Rights crusader Farinas slams 'arrogant' Cuba government
Cuban dissident Guillermo Farinas on Tuesday slammed the "arrogant" Havana government for blocking his travel to France, where he was to have received a prestigious human rights prize.
Farinas was to have been awarded the European Union's Sakharov human rights prize in Strasbourg, France Wednesday, but one day before the ceremony he still had not received government permission to travel, making his attendance at the event impossible.
"I believe that the Cuban government has shown over the years that it is behaving in an arrogant manner," said Farinas, an independent journalist, psychologist and political activist whose weeks-long hunger strike earlier this year garnered worldwide attention and led to his being awarded the Sakharov prize.
"They think that we citizens of Cuba are slaves -- their behavior demonstrates that," he told AFP by phone from his home in Santa Clara, some 280 kilometers (175 miles) east of Havana.
The renowned dissident, 48, said that he nevertheless views as a "victory" that European officials honored him with the award, saying it reveals to the world "the essence of the Cuban government: its intolerance and its disregard for individual liberty."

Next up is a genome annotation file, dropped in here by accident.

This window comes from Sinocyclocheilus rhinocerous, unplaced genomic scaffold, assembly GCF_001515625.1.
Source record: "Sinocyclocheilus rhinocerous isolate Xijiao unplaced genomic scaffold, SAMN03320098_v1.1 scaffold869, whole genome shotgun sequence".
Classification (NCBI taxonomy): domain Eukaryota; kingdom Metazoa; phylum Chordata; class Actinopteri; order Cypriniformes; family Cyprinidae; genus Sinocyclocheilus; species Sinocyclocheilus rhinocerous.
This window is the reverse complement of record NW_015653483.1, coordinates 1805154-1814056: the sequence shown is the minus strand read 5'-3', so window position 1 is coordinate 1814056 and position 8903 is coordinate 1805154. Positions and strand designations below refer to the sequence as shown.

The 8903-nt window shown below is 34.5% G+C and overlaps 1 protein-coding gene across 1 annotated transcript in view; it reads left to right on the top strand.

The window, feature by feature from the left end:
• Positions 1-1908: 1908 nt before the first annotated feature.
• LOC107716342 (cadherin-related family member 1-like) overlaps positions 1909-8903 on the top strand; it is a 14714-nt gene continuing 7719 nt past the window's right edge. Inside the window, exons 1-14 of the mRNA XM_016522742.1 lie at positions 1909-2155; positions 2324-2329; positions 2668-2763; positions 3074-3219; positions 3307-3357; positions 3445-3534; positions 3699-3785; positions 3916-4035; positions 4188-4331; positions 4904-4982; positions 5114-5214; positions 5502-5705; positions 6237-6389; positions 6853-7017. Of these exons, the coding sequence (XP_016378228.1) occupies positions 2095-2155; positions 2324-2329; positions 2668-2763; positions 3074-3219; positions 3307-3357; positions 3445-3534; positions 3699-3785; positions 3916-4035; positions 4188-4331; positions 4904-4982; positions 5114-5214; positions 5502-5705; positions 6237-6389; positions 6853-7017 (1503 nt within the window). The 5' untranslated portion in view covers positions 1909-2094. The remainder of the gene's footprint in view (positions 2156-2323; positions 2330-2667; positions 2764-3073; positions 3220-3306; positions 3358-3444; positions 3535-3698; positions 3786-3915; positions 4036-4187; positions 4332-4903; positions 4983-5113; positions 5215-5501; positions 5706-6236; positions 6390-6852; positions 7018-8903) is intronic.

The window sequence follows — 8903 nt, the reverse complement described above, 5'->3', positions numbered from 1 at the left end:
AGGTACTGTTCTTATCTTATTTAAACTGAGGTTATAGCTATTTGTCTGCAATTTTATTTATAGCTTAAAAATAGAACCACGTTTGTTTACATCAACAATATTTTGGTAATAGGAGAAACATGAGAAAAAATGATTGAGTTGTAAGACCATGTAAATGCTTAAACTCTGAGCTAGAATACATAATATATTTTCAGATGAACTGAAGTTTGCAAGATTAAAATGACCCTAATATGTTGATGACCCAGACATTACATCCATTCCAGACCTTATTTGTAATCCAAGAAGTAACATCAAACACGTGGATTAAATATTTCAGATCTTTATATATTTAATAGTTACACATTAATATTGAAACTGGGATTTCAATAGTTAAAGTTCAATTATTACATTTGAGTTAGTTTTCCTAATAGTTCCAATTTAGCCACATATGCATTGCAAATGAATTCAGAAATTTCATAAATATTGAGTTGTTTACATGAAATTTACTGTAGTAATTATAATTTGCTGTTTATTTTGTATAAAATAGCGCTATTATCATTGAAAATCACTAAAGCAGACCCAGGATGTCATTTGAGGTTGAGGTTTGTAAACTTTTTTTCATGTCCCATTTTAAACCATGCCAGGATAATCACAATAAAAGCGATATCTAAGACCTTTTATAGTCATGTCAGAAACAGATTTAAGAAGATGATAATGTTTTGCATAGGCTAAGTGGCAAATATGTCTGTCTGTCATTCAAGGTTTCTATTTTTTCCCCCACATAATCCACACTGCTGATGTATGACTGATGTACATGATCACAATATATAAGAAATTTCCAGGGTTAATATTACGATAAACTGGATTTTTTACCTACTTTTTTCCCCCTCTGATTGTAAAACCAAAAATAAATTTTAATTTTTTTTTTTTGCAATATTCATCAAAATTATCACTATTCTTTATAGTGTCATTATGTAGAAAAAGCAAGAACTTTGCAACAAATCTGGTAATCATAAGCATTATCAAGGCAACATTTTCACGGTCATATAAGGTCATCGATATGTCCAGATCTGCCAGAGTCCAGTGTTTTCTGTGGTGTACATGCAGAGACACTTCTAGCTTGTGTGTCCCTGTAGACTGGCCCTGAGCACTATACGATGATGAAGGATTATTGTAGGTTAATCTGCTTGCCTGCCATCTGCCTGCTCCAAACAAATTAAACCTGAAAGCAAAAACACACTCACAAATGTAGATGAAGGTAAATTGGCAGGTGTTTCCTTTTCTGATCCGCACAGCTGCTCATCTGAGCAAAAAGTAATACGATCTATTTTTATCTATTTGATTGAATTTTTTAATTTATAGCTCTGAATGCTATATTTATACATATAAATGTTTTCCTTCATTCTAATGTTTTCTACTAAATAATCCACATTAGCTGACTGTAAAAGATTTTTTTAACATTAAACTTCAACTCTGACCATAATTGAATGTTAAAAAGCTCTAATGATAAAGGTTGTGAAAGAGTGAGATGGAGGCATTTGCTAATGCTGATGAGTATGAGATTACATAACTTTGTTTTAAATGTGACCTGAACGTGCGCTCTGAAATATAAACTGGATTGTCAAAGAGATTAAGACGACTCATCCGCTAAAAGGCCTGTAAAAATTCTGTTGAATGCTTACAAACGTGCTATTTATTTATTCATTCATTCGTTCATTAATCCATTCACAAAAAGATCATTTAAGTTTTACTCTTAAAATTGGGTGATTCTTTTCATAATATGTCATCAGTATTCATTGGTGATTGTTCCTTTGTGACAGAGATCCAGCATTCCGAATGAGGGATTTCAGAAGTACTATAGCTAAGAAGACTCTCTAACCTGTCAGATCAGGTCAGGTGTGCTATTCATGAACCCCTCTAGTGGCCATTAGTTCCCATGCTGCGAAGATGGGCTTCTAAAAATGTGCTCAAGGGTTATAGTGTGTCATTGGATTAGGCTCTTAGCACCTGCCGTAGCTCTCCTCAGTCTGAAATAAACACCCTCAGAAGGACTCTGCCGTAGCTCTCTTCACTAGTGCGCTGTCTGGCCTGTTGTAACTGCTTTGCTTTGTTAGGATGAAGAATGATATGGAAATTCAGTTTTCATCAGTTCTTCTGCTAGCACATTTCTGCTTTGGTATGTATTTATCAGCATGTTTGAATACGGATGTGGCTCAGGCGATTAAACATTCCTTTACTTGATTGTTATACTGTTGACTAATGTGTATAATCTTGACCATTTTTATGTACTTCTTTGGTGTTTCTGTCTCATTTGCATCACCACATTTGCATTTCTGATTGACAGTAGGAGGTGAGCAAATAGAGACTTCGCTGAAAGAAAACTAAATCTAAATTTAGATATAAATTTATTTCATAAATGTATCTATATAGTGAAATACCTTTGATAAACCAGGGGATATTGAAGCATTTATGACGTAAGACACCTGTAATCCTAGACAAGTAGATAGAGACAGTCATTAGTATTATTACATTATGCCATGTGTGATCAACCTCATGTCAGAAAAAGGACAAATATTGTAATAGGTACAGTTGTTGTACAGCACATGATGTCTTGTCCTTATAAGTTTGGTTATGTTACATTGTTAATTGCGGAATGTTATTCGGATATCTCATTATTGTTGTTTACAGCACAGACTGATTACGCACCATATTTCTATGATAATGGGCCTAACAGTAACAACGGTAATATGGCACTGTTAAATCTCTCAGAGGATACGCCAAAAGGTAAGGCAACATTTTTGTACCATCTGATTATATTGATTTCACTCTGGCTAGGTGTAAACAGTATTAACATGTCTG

European Parliament President Jerzy Buzek on Monday made a last-minute plea Monday for Cuban authorities to let Farinas leave the island to pick up the top EU rights prize, but the entreaty appears to have fallen on deaf ears.
The European Parliament decided in October to award its prestigious human rights prize to Farinas, who put his own health at risk by carrying out 23 hunger strikes to protest Havana's policies.
Farinas's last hunger strike, for 135 days, followed the February 23 death of fellow dissident Orlando Zapata.
He ended his protest when President Raul Castro authorized the release of 52 political prisoners following talks with senior Catholic Church clerics in Havana.
Named after late Soviet dissident Andrei Sakharov, the prize comes in its 22nd year with a cash award of 50,000 euros (70,000 dollars).
Farinas is the third Cuban to receive the prize, after Oswaldo Paya in 2002 and the 2005 awarding to the Ladies in White, a group of women whose dissident husbands are jailed.
© 2010 AFP